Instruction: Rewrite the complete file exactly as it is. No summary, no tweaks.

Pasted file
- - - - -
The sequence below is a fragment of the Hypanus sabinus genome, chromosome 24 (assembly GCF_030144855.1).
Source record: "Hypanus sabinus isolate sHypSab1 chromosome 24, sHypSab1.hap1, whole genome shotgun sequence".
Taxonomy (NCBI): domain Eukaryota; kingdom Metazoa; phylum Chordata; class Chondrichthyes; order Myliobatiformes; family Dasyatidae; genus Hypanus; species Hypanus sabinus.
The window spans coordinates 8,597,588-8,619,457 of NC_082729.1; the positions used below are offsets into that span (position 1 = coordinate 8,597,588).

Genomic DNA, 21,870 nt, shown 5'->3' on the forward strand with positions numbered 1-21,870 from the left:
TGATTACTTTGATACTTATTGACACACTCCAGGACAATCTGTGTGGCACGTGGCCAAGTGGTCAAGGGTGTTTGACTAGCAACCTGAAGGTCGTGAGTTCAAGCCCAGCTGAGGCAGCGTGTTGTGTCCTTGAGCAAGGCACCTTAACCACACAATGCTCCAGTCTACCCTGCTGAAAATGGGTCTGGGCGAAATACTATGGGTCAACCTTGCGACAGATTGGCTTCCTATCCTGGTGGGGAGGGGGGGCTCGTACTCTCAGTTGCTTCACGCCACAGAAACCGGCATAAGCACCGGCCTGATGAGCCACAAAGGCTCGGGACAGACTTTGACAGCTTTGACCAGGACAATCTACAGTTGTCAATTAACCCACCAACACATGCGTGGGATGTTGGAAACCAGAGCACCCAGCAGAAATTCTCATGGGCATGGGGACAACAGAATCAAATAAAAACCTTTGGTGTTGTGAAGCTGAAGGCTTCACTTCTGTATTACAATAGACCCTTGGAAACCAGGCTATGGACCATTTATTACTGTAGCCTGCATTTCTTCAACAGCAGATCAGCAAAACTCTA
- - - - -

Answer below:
The sequence below is a fragment of the Hypanus sabinus genome, chromosome 24 (assembly GCF_030144855.1).
Source record: "Hypanus sabinus isolate sHypSab1 chromosome 24, sHypSab1.hap1, whole genome shotgun sequence".
Taxonomy (NCBI): domain Eukaryota; kingdom Metazoa; phylum Chordata; class Chondrichthyes; order Myliobatiformes; family Dasyatidae; genus Hypanus; species Hypanus sabinus.
The window spans coordinates 8,597,588-8,619,457 of NC_082729.1; the positions used below are offsets into that span (position 1 = coordinate 8,597,588).

Genomic DNA, 21,870 nt, shown 5'->3' on the forward strand with positions numbered 1-21,870 from the left:
TGATTACTTTGATACTTATTGACACACTCCAGGACAATCTGTGTGGCACGTGGCCAAGTGGTCAAGGGTGTTTGACTAGCAACCTGAAGGTCGTGAGTTCAAGCCCAGCTGAGGCAGCGTGTTGTGTCCTTGAGCAAGGCACCTTAACCACACAATGCTCCAGTCTACCCTGCTGAAAATGGGTCTGGGCGAAATACTATGGGTCAACCTTGCGACAGATTGGCTTCCTATCCTGGTGGGGAGGGGGGGCTCGTACTCTCAGTTGCTTCACGCCACAGAAACCGGCATAAGCACCGGCCTGATGAGCCACAAAGGCTCGGGACAGACTTTGACAGCTTTGACCAGGACAATCTACAGTTGTCAATTAACCCACCAACACATGCGTGGGATGTTGGAAACCAGAGCACCCAGCAGAAATTCTCATGGGCATGGGGACAACAGAATCAAATAAAAACCTTTGGTGTTGTGAAGCTGAAGGCTTCACTTCTGTATTACAATAGACCCTTGGAAACCAGGCTATGGACCATTTATTACTGTAGCCTGCATTTCTTCAACAGCAGATCAGCAAAACTCTA